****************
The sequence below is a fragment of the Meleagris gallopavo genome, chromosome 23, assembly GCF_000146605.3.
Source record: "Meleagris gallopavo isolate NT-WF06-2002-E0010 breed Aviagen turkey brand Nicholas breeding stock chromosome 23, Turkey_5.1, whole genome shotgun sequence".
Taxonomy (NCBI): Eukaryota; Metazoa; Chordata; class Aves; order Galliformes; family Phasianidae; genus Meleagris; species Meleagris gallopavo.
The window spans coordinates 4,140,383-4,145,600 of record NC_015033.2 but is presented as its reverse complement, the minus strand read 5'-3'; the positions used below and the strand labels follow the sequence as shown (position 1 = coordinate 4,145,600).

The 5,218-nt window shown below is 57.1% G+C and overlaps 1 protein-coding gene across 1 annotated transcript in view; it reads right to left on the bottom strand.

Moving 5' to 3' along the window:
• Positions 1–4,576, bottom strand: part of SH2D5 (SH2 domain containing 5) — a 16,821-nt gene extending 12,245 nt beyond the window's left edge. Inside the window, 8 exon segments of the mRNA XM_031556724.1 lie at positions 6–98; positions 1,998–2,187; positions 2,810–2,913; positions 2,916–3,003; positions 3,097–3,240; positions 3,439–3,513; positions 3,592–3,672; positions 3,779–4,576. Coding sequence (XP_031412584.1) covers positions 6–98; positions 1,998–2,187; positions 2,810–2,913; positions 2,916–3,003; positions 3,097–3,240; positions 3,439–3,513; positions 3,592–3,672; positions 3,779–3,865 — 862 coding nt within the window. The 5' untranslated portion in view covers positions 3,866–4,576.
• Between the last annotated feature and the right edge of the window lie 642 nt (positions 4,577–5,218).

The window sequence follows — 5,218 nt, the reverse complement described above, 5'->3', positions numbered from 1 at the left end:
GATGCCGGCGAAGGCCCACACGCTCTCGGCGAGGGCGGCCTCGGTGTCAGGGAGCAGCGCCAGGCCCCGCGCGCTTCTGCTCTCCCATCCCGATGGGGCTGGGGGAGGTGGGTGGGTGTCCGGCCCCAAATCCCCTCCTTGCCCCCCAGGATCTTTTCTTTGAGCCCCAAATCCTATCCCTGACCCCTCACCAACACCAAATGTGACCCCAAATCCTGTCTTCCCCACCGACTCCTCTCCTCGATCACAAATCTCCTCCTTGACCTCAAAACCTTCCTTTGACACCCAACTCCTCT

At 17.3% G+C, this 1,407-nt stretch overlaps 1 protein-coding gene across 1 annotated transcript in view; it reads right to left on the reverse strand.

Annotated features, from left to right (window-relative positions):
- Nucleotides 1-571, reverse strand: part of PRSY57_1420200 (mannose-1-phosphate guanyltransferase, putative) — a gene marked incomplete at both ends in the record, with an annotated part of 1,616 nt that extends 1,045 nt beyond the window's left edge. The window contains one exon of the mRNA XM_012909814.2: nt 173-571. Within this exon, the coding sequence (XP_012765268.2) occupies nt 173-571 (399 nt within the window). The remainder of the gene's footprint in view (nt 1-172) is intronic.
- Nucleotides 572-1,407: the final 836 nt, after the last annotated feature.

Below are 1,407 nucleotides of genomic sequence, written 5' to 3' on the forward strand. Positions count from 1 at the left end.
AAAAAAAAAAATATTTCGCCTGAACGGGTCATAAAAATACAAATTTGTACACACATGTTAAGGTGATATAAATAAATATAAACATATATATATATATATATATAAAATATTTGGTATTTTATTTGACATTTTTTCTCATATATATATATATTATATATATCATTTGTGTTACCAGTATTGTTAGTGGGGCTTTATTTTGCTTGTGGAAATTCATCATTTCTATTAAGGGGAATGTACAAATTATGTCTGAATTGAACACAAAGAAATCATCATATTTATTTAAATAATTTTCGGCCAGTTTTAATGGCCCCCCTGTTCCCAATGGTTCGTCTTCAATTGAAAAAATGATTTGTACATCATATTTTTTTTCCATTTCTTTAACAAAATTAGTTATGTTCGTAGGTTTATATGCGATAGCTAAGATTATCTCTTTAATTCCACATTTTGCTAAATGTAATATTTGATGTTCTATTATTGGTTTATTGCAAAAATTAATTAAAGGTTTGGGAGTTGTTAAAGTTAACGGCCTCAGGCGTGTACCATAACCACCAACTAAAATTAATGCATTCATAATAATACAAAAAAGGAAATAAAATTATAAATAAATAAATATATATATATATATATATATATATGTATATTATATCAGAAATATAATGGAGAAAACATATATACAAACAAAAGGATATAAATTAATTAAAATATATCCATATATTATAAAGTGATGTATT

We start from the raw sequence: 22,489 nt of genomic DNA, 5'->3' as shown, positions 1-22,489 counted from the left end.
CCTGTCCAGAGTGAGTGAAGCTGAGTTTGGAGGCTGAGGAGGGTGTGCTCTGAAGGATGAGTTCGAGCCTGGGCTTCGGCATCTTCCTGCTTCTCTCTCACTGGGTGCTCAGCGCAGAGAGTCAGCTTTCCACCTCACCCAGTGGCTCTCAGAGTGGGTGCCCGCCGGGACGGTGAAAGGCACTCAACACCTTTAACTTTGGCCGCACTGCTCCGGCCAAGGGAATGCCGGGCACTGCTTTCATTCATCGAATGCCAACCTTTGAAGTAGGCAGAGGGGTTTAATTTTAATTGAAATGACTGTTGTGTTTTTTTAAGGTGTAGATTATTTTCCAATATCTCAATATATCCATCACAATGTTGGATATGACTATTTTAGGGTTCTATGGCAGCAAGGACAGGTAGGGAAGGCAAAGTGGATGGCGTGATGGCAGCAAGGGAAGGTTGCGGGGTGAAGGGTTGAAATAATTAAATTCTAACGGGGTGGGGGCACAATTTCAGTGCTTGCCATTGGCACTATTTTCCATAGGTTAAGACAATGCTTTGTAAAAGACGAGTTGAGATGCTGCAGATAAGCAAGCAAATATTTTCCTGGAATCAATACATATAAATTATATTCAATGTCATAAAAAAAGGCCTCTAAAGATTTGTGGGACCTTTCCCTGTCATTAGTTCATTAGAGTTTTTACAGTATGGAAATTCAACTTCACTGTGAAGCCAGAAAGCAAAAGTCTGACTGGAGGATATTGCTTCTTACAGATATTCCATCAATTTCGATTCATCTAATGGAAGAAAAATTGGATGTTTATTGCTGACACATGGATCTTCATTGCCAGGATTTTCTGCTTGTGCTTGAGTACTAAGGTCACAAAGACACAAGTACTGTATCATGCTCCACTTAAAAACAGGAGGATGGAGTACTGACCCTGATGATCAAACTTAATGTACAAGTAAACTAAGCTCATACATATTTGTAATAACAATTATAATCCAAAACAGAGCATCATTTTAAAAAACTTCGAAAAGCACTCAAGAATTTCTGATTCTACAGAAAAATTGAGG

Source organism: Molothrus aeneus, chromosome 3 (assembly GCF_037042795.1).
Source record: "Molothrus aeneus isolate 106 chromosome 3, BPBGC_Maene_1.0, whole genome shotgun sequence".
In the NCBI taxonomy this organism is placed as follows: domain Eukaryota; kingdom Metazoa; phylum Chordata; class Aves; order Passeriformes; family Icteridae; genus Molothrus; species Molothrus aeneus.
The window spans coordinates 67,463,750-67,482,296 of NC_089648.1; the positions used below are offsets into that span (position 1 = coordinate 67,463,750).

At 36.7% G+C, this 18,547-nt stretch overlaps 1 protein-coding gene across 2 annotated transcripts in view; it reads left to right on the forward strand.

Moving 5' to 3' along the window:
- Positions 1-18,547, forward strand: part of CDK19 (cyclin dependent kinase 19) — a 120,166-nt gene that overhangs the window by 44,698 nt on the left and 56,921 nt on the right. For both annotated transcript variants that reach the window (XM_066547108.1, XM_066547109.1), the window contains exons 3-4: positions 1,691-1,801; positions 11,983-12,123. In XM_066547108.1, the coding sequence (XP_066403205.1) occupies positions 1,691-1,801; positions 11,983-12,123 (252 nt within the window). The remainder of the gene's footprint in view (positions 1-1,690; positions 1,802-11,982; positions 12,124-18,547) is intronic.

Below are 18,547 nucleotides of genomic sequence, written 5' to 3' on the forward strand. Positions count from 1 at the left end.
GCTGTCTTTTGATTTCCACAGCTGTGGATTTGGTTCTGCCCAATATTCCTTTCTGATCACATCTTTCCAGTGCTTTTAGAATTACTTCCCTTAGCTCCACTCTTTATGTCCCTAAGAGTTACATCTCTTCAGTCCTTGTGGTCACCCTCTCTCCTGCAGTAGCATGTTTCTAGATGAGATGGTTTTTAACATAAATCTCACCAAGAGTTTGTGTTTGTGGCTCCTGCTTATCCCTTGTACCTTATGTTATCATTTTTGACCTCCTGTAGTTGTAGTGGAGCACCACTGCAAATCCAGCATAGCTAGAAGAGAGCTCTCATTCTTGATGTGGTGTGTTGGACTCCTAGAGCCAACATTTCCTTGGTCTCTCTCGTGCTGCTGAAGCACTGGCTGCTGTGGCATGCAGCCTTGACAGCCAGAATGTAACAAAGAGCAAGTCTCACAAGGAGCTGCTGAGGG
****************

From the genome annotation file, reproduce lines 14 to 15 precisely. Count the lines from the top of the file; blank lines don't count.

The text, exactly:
- Nucleotides 572-1,407: the final 836 nt, after the last annotated feature.

Below are 1,407 nucleotides of genomic sequence, written 5' to 3' on the forward strand. Positions count from 1 at the left end.